But those are the complaints. There are many good reasons to read this--- it is engaging in its narrative, and educational even to those already familiar with many of the concepts. And the anecdotal evidence (often a weakness in books of this genre) is actually mouthwateringly good.... many tidbits that simply aren't part of the mainstream coverage of the sport, even for those who geek heavily on soccer blogs.
Probably, this is "must read" if you really study the global game. But you will take umbrage with some of the conclusions. Maybe that's normal-- we all have a unique passion for the beautiful game.
Highlights include memorable tidbits about key personalities -- you'll get your fill of anecdotes about Johan Cruijff (though if Dutch football is your passion, there are other, better books). But if you're a U.S. fan of Major League Soccer, you will find little about that league's financial shell games. The authors dismiss MLS as boring, allegedly because the teams are too balanced, possibly because the transactions tend to involve numbers that are orders of magnitude lower than those of European and EPL teams, and maybe because they're Eurosnobs. That's ok. They aren't very kind to MLS, but they don't devote much space to insulting it either.
Summary: if you're at all interested in the economics of soccer, you'll find some captivating material in this book. Once it starts to drag, you can begin skimming. You'll still walk away with some stats with which you can regale your soccer-loving friends over a beer as you commiserate about your cheapskate (MLS) club's fifth consecutive loss.
This book walked a right balance between funny description of soccer history (mainly European side) and data-driver conclusion on several myths, although most league-related data are from English Premier League. The conclusions on transfer market, profit of hosting a World Cup, even fan psychology (esp. related to suicide) are worth reading, but being a data analyst myself, I would like to caution the certainty of any form of regression analysis. It also gave a good history on how data mindset is slowly getting into the soccer field - much like MoneyBall in MLB.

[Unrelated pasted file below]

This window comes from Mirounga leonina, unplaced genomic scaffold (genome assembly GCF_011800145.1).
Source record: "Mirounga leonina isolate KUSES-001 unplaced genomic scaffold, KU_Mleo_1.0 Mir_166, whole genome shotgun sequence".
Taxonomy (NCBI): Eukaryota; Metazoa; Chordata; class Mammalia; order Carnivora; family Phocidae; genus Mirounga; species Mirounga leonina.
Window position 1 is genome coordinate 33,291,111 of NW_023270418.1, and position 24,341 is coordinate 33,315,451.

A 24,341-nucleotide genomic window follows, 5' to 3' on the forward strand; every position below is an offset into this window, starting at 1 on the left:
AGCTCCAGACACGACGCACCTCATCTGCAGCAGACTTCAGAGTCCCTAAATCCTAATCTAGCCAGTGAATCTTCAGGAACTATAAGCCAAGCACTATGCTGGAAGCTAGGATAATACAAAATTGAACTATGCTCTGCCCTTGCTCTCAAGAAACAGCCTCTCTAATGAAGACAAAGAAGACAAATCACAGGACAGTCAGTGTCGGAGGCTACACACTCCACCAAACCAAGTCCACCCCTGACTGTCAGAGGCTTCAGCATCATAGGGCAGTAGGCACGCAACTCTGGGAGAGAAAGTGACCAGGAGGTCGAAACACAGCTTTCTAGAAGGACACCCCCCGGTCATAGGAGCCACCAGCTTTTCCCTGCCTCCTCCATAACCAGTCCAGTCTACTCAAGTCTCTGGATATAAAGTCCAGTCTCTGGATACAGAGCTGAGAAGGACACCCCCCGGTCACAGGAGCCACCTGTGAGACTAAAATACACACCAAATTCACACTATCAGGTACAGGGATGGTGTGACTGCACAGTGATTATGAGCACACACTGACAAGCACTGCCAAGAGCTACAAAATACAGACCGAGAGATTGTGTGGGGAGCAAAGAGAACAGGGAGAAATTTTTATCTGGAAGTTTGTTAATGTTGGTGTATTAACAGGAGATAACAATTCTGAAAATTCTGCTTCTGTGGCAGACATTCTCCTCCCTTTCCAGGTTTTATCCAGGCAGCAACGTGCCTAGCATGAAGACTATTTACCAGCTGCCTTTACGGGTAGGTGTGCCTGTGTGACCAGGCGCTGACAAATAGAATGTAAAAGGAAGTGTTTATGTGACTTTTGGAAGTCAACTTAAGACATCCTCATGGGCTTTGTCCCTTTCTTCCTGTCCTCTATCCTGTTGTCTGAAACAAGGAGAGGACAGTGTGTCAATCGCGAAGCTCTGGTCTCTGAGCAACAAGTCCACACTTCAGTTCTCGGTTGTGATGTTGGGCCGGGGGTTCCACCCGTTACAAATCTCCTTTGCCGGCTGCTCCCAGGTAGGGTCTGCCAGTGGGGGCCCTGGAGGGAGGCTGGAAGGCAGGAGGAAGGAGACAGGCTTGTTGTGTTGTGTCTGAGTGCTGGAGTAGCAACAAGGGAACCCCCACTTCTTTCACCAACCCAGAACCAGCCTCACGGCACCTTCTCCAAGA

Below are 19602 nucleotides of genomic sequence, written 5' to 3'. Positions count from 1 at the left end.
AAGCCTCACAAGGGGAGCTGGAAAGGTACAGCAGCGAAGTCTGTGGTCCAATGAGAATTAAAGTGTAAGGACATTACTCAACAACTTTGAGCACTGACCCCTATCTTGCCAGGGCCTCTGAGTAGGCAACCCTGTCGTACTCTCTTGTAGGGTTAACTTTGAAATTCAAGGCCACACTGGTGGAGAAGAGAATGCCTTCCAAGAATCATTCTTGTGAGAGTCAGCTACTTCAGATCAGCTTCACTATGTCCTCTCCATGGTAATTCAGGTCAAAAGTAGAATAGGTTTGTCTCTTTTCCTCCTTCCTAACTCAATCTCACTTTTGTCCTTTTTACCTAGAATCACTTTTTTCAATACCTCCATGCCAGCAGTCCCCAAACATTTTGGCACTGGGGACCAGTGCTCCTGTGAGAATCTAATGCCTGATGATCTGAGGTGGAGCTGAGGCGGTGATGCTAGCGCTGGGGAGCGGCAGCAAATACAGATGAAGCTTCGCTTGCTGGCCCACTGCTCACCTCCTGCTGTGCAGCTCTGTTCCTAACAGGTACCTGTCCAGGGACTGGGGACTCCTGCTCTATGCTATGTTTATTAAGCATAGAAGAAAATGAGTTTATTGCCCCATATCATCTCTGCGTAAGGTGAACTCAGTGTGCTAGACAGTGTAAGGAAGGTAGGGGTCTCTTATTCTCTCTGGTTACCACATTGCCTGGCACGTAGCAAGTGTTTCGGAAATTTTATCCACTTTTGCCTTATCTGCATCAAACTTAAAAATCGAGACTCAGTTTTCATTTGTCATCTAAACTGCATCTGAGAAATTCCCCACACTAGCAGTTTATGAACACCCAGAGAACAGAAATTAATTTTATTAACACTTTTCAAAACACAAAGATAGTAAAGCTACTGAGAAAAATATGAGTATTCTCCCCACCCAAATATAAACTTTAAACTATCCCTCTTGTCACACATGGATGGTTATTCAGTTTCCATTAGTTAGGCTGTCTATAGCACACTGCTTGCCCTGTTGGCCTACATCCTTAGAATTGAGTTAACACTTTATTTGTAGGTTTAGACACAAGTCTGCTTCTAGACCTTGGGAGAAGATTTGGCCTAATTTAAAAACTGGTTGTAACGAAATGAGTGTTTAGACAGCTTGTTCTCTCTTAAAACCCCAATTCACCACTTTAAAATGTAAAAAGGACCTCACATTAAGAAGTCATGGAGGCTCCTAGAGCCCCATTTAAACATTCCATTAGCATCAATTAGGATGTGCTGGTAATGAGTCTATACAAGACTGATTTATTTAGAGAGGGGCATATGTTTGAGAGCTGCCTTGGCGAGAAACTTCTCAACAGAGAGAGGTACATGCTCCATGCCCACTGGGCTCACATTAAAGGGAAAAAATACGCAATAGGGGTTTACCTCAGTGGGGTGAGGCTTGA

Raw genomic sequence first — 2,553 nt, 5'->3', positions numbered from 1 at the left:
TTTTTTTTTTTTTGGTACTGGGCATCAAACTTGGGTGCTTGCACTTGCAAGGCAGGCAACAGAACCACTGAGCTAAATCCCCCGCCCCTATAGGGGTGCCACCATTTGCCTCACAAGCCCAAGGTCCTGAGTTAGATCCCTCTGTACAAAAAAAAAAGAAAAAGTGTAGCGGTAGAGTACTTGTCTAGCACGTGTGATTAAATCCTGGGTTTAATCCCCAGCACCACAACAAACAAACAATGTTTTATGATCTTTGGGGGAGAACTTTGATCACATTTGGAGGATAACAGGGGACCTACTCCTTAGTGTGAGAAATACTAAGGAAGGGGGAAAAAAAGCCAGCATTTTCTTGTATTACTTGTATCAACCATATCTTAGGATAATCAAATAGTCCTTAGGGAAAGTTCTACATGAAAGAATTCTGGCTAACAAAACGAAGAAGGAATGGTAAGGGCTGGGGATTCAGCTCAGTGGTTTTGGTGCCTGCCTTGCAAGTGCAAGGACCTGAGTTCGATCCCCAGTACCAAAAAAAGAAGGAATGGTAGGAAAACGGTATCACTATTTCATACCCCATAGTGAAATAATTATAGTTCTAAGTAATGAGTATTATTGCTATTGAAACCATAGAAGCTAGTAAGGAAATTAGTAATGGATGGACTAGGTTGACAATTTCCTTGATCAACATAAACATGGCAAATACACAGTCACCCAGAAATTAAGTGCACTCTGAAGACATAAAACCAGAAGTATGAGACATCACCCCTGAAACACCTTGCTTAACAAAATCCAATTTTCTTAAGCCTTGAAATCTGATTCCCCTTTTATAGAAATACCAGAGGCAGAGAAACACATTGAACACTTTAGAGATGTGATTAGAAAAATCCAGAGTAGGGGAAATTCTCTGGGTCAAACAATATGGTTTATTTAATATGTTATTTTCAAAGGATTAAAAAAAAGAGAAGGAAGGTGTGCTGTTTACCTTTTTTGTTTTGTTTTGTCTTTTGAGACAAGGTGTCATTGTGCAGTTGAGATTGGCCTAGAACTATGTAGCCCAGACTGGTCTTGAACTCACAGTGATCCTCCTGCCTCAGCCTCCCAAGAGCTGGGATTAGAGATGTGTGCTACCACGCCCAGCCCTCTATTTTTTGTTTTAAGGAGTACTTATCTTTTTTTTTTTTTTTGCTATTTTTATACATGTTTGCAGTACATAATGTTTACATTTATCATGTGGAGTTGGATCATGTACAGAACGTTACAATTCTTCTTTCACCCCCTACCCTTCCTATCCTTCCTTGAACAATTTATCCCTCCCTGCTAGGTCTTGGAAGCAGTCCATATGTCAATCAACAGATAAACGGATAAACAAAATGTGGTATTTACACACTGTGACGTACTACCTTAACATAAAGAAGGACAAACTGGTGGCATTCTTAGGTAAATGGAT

The most useful and solid country-related conclusion: England should never lament itself as "underachiever" - which is actually some residual of the "imperial manifest destiny" complex. Instead, it should go into any tournament understanding it is a second-tier team, if not 3rd-tier. The recent EURO 2016 also testified this conclusion: England was beaten by Iceland in the Round of 16.
Highly recommend for readers who would like to know more about soccer, fans and countries, esp. those with basic literacy of advanced mathematics. I did check FIFA and UEFA websites while reading to see if they have data analysts vacancy open :-)
Most Recent Customer Reviews
Had to read it for a class, but loved it! I'm not too into soccer, but the economic side of it is fascinatingPublished 1 day ago by M-Swagger
Kuper and Szymanski subject football to rigorous economic and statistical analysis. The book is really eye-opening and entertaining at the same time. Read morePublished 5 months ago by Grouchy Smurf
In Soccernomics Simon Kuper and Stefan Szymanski (“K&S”) analyze the business of soccer using statistics. Read morePublished 5 months ago by David Lindsay
The book was for my college economics major, soccer playing daughter. She loves it! I accidentally ordered 2. The problem was resolved immediately.Published 6 months ago by Jeanne Meyer